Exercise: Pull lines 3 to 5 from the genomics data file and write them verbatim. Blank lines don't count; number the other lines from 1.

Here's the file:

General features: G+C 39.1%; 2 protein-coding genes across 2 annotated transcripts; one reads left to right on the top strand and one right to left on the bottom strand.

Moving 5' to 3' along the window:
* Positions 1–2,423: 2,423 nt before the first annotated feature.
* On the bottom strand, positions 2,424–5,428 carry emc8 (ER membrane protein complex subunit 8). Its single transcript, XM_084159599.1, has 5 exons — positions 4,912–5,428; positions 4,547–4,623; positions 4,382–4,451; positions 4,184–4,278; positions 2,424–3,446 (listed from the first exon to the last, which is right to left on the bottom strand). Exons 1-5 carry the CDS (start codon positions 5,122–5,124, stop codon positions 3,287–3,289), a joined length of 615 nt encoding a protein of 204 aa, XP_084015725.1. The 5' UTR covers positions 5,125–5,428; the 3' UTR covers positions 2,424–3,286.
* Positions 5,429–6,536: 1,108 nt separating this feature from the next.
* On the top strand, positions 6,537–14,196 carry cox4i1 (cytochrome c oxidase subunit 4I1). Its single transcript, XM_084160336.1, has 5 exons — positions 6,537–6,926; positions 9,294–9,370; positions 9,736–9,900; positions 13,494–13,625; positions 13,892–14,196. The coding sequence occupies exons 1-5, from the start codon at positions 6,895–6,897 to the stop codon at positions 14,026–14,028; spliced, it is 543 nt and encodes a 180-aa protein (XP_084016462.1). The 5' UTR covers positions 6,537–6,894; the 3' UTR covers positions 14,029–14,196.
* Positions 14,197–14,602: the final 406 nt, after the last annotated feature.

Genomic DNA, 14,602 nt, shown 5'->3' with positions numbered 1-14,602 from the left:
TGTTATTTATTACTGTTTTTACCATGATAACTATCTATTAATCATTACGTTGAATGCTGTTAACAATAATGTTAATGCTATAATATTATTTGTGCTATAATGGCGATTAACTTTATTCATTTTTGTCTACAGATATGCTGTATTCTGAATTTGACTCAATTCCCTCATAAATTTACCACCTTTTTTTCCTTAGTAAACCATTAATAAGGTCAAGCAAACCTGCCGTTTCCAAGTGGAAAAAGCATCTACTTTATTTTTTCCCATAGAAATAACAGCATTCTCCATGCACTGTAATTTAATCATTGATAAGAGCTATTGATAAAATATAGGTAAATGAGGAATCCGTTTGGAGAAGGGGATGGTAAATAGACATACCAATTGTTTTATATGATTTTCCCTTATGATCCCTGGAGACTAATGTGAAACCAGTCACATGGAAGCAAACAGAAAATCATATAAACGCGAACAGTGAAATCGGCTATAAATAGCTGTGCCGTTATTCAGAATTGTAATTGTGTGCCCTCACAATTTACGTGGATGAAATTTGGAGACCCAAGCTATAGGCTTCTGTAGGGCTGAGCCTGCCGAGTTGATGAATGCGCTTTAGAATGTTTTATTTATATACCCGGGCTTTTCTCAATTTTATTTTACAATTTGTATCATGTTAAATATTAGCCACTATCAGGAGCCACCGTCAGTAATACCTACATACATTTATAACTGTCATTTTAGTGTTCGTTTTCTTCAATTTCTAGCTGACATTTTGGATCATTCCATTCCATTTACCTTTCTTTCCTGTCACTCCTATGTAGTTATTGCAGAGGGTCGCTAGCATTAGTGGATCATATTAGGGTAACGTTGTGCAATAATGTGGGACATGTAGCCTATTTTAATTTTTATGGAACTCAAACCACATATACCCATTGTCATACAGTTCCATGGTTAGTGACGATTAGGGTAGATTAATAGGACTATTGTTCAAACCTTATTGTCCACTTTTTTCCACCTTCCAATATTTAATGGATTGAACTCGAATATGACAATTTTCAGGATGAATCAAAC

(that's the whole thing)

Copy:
* Positions 1–2,423: 2,423 nt before the first annotated feature.
* On the bottom strand, positions 2,424–5,428 carry emc8 (ER membrane protein complex subunit 8). Its single transcript, XM_084159599.1, has 5 exons — positions 4,912–5,428; positions 4,547–4,623; positions 4,382–4,451; positions 4,184–4,278; positions 2,424–3,446 (listed from the first exon to the last, which is right to left on the bottom strand). Exons 1-5 carry the CDS (start codon positions 5,122–5,124, stop codon positions 3,287–3,289), a joined length of 615 nt encoding a protein of 204 aa, XP_084015725.1. The 5' UTR covers positions 5,125–5,428; the 3' UTR covers positions 2,424–3,286.
* Positions 5,429–6,536: 1,108 nt separating this feature from the next.